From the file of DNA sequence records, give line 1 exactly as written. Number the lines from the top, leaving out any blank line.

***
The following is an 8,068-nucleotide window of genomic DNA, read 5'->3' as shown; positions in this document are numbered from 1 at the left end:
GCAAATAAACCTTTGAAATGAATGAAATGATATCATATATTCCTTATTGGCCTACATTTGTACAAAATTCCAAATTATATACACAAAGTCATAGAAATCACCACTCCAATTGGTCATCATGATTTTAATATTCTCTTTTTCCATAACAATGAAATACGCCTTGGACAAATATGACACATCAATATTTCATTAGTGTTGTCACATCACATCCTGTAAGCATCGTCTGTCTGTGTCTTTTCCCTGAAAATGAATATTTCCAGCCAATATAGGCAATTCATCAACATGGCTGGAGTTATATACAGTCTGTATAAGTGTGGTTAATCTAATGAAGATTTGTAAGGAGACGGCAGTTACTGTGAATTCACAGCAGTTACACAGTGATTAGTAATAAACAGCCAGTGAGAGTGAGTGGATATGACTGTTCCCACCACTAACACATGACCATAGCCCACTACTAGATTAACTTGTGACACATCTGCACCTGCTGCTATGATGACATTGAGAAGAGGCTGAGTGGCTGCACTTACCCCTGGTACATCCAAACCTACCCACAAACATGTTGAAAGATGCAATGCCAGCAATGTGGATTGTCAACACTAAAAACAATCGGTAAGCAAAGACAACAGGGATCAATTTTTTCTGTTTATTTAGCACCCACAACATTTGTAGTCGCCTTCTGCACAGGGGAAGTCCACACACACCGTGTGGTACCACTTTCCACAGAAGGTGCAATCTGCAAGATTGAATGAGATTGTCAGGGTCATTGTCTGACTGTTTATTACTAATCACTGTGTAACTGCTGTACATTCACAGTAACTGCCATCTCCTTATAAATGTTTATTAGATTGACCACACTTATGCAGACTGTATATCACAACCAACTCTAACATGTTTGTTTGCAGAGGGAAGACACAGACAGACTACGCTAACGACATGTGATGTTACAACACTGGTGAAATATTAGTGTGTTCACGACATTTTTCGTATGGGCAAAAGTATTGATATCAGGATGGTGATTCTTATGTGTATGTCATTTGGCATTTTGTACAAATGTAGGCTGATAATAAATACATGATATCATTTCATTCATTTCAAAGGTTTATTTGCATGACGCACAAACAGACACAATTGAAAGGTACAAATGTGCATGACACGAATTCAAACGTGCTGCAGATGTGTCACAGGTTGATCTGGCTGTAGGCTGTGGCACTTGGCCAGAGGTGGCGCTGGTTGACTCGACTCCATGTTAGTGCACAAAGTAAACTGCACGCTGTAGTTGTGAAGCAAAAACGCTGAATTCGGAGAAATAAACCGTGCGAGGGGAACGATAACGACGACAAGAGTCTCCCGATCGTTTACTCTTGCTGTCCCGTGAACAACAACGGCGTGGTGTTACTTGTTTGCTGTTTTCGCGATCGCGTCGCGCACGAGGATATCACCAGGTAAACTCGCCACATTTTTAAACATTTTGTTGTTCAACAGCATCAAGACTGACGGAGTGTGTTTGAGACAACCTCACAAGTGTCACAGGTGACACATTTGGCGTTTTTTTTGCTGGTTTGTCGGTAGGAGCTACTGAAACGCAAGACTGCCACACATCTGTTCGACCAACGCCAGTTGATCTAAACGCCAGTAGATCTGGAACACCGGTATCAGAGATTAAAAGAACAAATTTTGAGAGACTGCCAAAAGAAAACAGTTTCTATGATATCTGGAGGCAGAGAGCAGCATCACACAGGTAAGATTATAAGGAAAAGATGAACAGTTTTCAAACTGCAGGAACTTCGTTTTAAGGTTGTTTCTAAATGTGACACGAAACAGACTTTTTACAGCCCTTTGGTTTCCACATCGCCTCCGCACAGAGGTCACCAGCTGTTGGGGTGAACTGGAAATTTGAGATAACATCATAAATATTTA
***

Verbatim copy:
The following is an 8,068-nucleotide window of genomic DNA, read 5'->3' as shown; positions in this document are numbered from 1 at the left end: